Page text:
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New Books from Johns Hopkins Press, Spring/Summer 2022
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from New Books from Johns Hopkins Press, Spring/Summer 2022
JOHNS HOPKINS UNIVERSITY PRESS Image from: The Market in Birds Commercial Hunting, Conservation, and the press.jhu.eduOrigins of Wildlife Consumerism, 1850–1920 ANDREA L. SMALLEY with Henry M. Reeves 1 See page 31
MAY 288 pages 6 x 9 15 color illus., 34 b&w illus.
978-1-4214-4364-5 $24.95 £18.50 hc
Also available as an e-book
A Deep Dive with the World’s Most Misunderstood Predator
Sharks are some of the most fascinating and ecologically important animals on Earth. They are also among the most threatened and misunderstood. More often feared than revered, these predators of the deep have a notorious reputation as a major threat to humans. But the truth is that sharks are not a danger to us—they’re in danger from us.
In Why Sharks Matter, marine conservation biologist Dr. David Shiffman explains why it’s crucial that we overcome our misconceptions and rise above cinematic jump scares to embrace sharks as the elegant, imperiled and indispensable creatures they really are. Sharing stories from his own experiences working with sharks, Shiffman tells us
• why healthy shark populations are a must for supporting ocean ecosystems—and the coastal economies that depend on them
• why we’re in danger of losing many shark species forever • what scientists, conservationists, and readers can do to help save these iconic predators
• why so much of what you’ve heard about sharks and how to save them is wrong
Touching on topics from marine sanctuaries and the perils of Shark Week to overfishing and shark fin soup, Shiffman explains shark conservation science and policy with his signature irreverence and surprising humor. Perfect for shark enthusiasts, Why Sharks Matter is an approachable, informative guide to the world of shark conservation and the passionate, brilliant people who work to understand and protect our oceans. This fun read will have you looking at sharks with a fresh perspective and an understanding that their survival is crucial to the survival of another apex predator—ourselves.
Get submerged in the amazing world of sharks! Your expert host, award-winning marine biologist Dr. David Shiffman, will show you how—and why—we should protect these mysterious, misunderstood guardians of the ocean.
about a vitally important group of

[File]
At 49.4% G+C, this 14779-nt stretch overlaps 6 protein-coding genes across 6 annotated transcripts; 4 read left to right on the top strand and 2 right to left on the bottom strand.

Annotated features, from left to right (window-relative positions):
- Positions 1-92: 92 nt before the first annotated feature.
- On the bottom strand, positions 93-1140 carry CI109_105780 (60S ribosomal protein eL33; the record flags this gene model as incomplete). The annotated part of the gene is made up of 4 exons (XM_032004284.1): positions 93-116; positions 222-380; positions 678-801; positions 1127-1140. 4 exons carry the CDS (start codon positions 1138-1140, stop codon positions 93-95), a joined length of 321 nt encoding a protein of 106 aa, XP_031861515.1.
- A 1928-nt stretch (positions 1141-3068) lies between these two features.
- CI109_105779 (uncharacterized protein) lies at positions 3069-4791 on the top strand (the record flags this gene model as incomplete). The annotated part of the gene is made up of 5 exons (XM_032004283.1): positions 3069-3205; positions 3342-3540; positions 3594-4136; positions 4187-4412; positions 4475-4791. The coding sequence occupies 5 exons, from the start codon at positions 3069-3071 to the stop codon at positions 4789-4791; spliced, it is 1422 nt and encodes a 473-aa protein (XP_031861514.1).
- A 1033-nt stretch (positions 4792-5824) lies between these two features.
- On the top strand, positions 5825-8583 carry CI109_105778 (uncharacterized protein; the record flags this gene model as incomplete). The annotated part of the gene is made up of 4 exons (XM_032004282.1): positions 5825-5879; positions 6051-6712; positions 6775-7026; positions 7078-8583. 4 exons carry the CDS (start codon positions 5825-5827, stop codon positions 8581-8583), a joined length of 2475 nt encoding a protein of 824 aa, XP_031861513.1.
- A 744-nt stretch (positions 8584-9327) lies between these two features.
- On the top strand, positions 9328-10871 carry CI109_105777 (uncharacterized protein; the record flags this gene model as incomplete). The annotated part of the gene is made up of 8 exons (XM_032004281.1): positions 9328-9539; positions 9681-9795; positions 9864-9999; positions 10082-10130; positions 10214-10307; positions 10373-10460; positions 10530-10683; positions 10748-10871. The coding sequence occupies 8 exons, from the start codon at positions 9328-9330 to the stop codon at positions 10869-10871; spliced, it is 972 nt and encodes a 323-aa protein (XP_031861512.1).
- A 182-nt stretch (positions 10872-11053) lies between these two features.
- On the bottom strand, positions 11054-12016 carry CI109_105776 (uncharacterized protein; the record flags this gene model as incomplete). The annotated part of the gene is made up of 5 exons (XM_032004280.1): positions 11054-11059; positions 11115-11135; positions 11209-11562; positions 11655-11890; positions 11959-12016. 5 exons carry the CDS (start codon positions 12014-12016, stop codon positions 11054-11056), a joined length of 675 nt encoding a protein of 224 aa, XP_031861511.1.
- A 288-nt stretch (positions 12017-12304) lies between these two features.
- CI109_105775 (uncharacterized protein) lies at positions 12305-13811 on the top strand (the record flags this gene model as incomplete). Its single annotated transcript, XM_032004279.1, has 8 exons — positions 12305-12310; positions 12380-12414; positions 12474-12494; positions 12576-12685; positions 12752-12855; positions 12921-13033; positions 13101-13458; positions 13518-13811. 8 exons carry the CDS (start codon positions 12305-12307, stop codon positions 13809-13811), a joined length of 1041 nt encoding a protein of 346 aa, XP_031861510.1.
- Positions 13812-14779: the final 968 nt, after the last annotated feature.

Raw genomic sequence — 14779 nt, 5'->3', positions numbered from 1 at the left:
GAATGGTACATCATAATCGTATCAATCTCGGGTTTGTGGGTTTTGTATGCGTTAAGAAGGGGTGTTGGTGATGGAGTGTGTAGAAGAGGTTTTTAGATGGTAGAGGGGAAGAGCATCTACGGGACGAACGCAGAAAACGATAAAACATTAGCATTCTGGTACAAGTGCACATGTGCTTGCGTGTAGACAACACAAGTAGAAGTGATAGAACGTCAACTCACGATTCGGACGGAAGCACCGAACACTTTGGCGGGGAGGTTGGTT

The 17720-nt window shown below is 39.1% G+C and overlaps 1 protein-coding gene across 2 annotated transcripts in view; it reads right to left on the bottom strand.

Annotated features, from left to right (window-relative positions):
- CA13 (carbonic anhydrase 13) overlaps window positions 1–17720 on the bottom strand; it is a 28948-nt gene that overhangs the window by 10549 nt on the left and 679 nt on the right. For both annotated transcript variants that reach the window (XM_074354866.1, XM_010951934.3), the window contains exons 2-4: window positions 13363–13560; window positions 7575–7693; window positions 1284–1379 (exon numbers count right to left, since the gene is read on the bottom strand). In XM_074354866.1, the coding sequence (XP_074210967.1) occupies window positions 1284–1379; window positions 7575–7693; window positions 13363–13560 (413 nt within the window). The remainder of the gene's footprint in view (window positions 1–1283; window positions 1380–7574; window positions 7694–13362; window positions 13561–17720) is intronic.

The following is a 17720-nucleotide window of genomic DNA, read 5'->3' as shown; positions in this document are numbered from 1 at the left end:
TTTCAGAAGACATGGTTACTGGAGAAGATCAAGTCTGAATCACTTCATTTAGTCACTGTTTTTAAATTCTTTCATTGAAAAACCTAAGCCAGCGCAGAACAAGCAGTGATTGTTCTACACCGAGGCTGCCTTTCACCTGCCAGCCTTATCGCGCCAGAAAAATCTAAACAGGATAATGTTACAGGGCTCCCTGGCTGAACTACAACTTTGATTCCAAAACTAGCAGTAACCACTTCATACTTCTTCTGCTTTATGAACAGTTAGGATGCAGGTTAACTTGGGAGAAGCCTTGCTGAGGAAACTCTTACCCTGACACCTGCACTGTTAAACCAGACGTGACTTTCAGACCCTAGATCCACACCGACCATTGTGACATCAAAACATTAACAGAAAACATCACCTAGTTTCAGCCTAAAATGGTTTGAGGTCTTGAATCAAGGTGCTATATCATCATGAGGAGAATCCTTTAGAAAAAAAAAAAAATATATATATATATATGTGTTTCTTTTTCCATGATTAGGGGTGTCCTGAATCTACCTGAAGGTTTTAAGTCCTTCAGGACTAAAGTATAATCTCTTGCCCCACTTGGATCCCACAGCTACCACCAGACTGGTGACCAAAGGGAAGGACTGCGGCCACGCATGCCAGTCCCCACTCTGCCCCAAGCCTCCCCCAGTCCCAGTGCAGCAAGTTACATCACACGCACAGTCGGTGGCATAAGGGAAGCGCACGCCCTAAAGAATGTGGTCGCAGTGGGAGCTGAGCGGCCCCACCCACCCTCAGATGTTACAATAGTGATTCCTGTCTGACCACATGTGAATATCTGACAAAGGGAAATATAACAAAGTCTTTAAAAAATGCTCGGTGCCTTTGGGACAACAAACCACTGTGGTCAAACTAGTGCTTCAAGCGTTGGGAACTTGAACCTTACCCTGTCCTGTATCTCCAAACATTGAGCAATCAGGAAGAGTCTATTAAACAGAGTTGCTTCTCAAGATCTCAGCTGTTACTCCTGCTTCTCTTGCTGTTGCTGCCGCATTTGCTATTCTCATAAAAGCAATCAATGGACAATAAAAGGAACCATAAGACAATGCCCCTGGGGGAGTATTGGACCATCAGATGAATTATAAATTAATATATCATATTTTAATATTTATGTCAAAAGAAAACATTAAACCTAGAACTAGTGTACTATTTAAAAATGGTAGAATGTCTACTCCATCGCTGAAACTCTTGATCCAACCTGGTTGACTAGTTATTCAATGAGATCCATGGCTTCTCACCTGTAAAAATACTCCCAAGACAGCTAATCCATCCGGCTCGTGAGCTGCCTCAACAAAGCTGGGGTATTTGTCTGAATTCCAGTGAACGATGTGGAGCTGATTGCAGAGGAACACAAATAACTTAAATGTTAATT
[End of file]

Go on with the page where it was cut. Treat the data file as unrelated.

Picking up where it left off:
animals, this topical and accessible book will attract a broad audience.” —Jeffrey C. Carrier, Albion College, author of Sharks of the Shallows: Coastal Species in Florida and the Bahamas
(SILVER SPRING, MD) is a marine conservation biologist at Arizona State University. His work has appeared in the Washington Post, National Geographic, and Scientific American, and he writes a monthly column in Scuba Diving Magazine. He can be found on Twitter at @WhySharksMatter, where he’s always happy to answer questions about sharks. TABLE OF CONTENTS
Chapter 1: Shark basics and fun facts to keep you reading
Chapter 2: Sharks are not a threat to humans
Chapter 3: The ecological significance of sharks
Chapter 4: What are the threats to sharks, and how threatened are they?
Chapter 5: How can we protect sharks?
Chapter 6: Sustainable fisheries for shark conservation: Target-based policies Chapter 7: Fishing and trade bans for shark conservation: Limit-based policies Chapter 8: How are scientists helping sharks? Chapter 9: How are environmentalists helping sharks?
Chapter 10: How can you help sharks? (Dos and please just don’ts) Afterword
©Christine Shepard,
The untold story of a stunning discovery: not only can birds smell, but their scents may be the secret to understanding their world.
MARCH 312 pages 6 x 9 11 b&w photos, 14 b&w illus.
978-1-4214-4347-8 $27.95 £20.50 hc
Also available as an e-book
Uncovering the Science of Avian Scent
The puzzling lack of evidence for the widespread belief that birds have no sense of smell irked evolutionary biologist Danielle J. Whittaker. Exploring the science behind the myth led her on an unexpected quest investigating mysteries from what makes a scent sexy to why cowbirds smell like cookies. In The Secret Perfume of Birds—part science, part intellectual history, and part memoir—Whittaker blends humor, clear writing, and a compelling narrative to describe how scent is important not just for birds but for all animals, including humans.
Whittaker engagingly describes how emerging research has uncovered birds’ ability to produce complex chemical signals that influence their behavior, including where they build nests, when they pick a fight, and why they fly away. Mate choice, or sexual selection—a still enigmatic aspect of many animals’ lives—appears to be particularly influenced by smell. Whittaker’s pioneering studies suggest that birds’ scented signals are produced by symbiotic bacteria in an oil that birds stroke on their feathers. From tangerine-scented auklets to forest-fragrant juncos, birds around the world feature in Whittaker’s stories, but she also examines the smelly chemicals of all kinds of creatures, from iguanas and bees to monkeys and mice.
The Secret Perfume of Birds will interest birders, nature-lovers and anyone who believes scientists still have plenty of mysteries left to solve.
          DANIELLE J. WHITTAKER (LANSING, MI) is the managing director of the            BEACON Center for the Study of Evolution in Action at Michigan State             University, where she is an instructor and the graduate program director              in the Department of Integrative Biology.
The Physics of Yesterday’s Tomorrow
The Industrial Revolution meets the quantum revolution!
A steampunk adventure guide to the mind-blowing ways quantum physics is transforming our understanding of information and energy.
Victorian-era steam engines and particle physics may seem worlds (as well as centuries) apart, yet a new branch of science, quantum thermodynamics, considers Industrial Revolution science through the lens of today’s roaring quantum information revolution. Classical thermodynamics, understood as the study of engines, energy, and efficiency, needs reimagining to take advantage of quantum mechanics, the basic framework that explores the nature of reality by peering at minute matters, down to the momentum of a single particle.
In her exciting new book, intrepid Harvard physicist Dr. Nicole Yunger Halpern introduces these concepts to the uninitiated with what she calls “quantum steampunk,” after the fantastical genre that pairs futuristic technologies with Victorian sensibilities. While readers follow the adventures of a rag-tag steampunk crew on trains, dirigibles, and automobiles, they explore questions such as “Can quantum physics revolutionize engines?” and “What deeper secrets can quantum information reveal about the trajectory of time?”